const hash1 = new Kana(Kana.ALGO_DEFAULT, new Salt("salt~")).once("input string~"); //Allocates the exact space required for the output string.
  const hash2 = Kana.single(Kana.ALGO_DEFAULT, new Salt("salt~"), "input string~"); //Allocates the max space required for the output string, instead of the exact. Might be faster.

Interface documentation

The 2 exported objects are Kana and Salt. Kana's constructor expects between 0 and 2 arguments.

  • The first is either an algorithm definition or empty, if empty Kana uses the default algorithm (truncated SHA256).

  • The second is either an instance of Salt or empty, if empty Kana uses the default library salt.

Salt's constructor expects 0 or 1 argument.

  • Either a string to use as the specific salt or empty, if empty there is no salt.

Kana also has a static function single(algo, salt, input) which automatically creates a context, computes the hash, frees the context, and then returns the computed hash as a JavaScript string.

Defined constants
Name Type Description
Kana.ALGO_DEFAULT Algorithm definition The default algorithm specified by the library (set to sha256 truncated)
Kana.ALGO_CRC32 Algorithm definition CRC32 checksum algorithm
Kana.ALGO_CRC64 Algorithm definition CRC64 checksum algorithm
Kana.ALGO_SHA256 Algorithm definition SHA256 hashing algorithm
Kana.ALGO_SHA256_TRUNCATED Algorithm definition Truncated SHA256 algorithm, to 64-bits
Salt.None Salt No salt
Salt.Random Salt A cryptographically secure random salt
Salt.Default Salt The library's default static salt


The strings generated by this library are meant to be pretty, not secure. It is not a secure way of representing a hash as many collisions are possible.

Digest algorithm

The kana algorithm is a 16-bit block digest that works as follows:

  • The most and least significant 8 bits are each seperated into Stage 0 and Stage 1 each operating on the first and second byte respectively.

  • Stage 0:

    1. The byte is sign tested (bitwise AND 0x80), store this as a boolean in sign0 (Negative becomes 1, positive becomes 0.)

    2. The valid first character range is looked up using the result of the sign test (either 0 or 1), store the range in range, and the slice KANA taken from the range in kana.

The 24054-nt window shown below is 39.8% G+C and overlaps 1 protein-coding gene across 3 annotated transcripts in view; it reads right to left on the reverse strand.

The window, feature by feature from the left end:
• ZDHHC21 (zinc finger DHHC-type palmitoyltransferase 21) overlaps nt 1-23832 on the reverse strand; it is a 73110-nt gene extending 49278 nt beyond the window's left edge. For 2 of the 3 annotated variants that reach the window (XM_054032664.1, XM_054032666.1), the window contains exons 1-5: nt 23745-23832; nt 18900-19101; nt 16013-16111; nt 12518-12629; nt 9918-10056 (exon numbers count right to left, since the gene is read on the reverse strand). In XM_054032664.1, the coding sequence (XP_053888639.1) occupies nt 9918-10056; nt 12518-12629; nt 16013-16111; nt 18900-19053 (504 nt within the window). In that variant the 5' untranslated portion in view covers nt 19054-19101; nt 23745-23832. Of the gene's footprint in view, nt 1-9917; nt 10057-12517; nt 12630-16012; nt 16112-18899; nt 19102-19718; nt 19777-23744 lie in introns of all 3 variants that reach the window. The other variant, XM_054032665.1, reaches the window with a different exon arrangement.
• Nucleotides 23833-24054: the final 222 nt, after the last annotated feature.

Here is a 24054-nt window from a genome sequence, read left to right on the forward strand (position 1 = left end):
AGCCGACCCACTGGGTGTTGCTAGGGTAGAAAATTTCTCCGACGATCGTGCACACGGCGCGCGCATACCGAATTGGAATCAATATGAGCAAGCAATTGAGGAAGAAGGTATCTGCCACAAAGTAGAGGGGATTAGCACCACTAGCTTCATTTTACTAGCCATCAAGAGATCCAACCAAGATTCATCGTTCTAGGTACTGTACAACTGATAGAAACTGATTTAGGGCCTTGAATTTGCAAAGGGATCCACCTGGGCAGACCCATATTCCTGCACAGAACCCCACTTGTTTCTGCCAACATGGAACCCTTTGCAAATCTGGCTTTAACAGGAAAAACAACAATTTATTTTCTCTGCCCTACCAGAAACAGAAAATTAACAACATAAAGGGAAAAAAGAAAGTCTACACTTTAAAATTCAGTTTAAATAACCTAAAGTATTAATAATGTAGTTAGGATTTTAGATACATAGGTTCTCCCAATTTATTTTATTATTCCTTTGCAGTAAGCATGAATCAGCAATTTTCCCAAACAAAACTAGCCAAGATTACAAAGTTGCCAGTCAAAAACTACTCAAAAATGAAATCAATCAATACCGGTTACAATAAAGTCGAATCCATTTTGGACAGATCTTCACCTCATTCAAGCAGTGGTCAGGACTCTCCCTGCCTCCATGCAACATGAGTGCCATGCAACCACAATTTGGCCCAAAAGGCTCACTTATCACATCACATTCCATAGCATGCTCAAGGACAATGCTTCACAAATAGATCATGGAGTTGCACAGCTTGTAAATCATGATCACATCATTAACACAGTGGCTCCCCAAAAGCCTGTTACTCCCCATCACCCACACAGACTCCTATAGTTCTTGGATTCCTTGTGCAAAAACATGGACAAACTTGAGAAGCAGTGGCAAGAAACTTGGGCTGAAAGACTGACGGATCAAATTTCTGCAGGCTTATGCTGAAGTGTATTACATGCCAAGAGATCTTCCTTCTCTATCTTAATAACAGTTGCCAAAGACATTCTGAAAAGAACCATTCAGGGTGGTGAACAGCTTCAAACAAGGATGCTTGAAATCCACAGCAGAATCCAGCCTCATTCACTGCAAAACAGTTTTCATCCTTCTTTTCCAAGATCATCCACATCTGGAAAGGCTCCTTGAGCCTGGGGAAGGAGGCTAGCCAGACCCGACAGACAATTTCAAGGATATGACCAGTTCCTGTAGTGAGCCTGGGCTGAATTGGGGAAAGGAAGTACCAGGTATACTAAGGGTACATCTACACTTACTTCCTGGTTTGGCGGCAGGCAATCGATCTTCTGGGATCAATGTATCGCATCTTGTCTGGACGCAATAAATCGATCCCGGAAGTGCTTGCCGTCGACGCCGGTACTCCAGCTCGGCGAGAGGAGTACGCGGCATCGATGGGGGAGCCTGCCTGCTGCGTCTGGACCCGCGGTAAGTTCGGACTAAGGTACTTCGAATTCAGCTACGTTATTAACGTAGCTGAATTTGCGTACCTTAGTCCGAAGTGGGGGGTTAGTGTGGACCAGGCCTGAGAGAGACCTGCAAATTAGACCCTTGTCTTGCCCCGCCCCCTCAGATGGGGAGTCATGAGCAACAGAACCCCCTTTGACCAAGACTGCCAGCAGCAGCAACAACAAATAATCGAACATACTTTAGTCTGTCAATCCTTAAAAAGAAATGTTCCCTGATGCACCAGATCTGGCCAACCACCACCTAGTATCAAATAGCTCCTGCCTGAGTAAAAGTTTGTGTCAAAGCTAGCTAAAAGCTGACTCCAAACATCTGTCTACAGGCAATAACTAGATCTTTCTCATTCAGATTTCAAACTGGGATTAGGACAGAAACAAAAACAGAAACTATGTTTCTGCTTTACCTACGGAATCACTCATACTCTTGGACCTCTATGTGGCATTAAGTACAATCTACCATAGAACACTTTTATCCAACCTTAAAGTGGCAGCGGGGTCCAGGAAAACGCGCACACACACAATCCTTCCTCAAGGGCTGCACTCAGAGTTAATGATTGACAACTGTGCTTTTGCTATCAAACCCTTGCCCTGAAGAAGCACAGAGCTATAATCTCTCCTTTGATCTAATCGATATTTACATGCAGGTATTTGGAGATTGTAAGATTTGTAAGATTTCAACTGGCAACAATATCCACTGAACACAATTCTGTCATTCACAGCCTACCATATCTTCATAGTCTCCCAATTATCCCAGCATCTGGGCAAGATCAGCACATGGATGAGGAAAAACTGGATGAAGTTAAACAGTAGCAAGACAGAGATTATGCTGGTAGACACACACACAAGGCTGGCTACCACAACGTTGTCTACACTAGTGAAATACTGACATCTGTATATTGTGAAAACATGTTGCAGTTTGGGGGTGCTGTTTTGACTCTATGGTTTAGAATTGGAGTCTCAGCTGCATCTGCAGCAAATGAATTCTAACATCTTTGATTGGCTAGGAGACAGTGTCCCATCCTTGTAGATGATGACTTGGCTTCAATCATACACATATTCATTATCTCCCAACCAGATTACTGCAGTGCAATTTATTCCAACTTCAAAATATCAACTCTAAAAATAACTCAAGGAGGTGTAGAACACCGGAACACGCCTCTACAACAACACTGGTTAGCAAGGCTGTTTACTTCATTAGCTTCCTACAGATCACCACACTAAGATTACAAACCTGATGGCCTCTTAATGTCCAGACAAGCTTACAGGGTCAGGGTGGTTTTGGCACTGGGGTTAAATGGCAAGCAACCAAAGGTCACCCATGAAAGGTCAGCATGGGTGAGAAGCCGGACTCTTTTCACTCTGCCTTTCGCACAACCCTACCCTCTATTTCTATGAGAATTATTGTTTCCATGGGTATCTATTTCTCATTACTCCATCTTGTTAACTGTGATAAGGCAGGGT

3. The first index is calculated as the unsigned first byte modulo the size (exclusive) of range. Store this as index.

    4. Compute the value of the first byte bitwise XOR the second byte, store this as index1.

    5. The swap table is checked to see if index + start of range has an entry. Then each following step is checked in order:

      • If the swap entry exists and index1 bitwise AND 0x2 is 0, set the first character of the output to the value found in the swap table.

      • If the swap entry exists and index1 bitwise AND 0x8 is 0 and index + start of range has an entry in the 2nd swap table, set the first character of the output to the value found in the 2nd swap table.

      • In any other case, set the first character of the output to the value found in the kana slice at index.

  • Stage 1:

    1. Compute a sub table for index plus the start of range using the ranges defined in KANA_SUB_VALID_FOR and store it in sub. If there is no sub table possible, skip to step 3.

    2. If there is an entry in sub for the index of the 2nd byte modulo the size of KANA_SUB, set the second output character to be that character.

    3. If there was no value set from the sub table, the 2nd output character becomes the first output character from inputting the 2nd byte back through Stage 0 as the first byte.

  • Concatenate both characters and move to the next 16-bit block.


  • It is valid for a single iterator to produce between 0 and 2 characters but no more.

  • If an input given to the algorithm that cannot be divided exactly into 16-bit blocks (i.e. one byte is left over), a padding byte of 0 is added as the 2nd byte to make it fit.

For more information see mnemonic.rs and map.rs.